The charge-dump circuit 22 of the outbound telemetry system of the present invention removes any residual charge which might remain on the lead 16 after a stimulation pulse has been applied to the heart. In order to remove the charge, the lead is grounded for a short interval of time. As shown in FIG. 3, after the current passing through the FET 90 reaches a predetermined level, a Schmitt trigger 92 forces normally open analog switch 94 to close thereby grounding lead 16 via capacitor C8. The time required for removing the charge from the electrode lead is approximately fifty milliseconds. This capability for removing the charge from the electrode enables the telemetry system of the present invention to determine whether capture has been achieved following a stimulation pulse.
The following table provides representative values and specifications for the components of the circuit of FIG. 3. These specifications merely serve as an example of one embodiment of circuitry for carrying out the invention in a specific application. Other embodiments may, of course, have substantially different specifications, yet still be within the scope of the invention.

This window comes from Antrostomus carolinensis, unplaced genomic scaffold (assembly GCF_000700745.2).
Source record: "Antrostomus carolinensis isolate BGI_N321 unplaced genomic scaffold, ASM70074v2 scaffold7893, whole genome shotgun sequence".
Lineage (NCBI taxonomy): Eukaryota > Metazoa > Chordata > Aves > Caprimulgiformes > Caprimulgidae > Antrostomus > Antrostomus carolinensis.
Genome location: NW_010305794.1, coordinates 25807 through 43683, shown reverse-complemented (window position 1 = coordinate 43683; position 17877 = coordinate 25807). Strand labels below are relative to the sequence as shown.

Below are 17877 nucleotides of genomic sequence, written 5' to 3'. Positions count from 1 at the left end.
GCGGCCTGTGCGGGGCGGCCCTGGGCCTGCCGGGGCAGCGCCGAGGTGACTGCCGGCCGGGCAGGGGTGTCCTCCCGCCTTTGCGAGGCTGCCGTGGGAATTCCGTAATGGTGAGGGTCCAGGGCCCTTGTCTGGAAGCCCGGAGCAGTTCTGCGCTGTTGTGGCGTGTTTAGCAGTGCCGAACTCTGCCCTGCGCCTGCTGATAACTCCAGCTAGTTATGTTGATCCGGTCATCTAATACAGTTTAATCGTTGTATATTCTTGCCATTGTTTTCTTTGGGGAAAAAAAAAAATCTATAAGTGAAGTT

TABLE______________________________________R1 100 KilohmsR2 22 KilohmsR3 22 KilohmsR4 5.6 MegohmsR5 22 MegohmsR6 5.6 MegohmsR7 10 MegohmsR8 100 KilohmsR9 10 MegohmsR10 10 MegohmsR11 5.6 MegohmsR12 10 MegohmsR13 50 KilohmsR14 10 MegohmsR15 1 MegohmR16 50 KilohmsR17 variableR18 5 KilohmsR19 1 MegohmR20 1 MegohmC1 .022 MicrofaradC2 1 MicrofaradC3 .01 MicrofaradC4 .11 MicrofaradC5 1 MicrofaradC6 .01 MicrofaradC7 .01 MicrofaradC8 10 MicrofaradsC9 6.8 MicrofaradsC10 .22 MicrofaradC11 .01 MicrofaradC12 .01 MicrofaradOp Amp 38 LM 3078Op Amp 30 ICL 7601, gain of 20______________________________________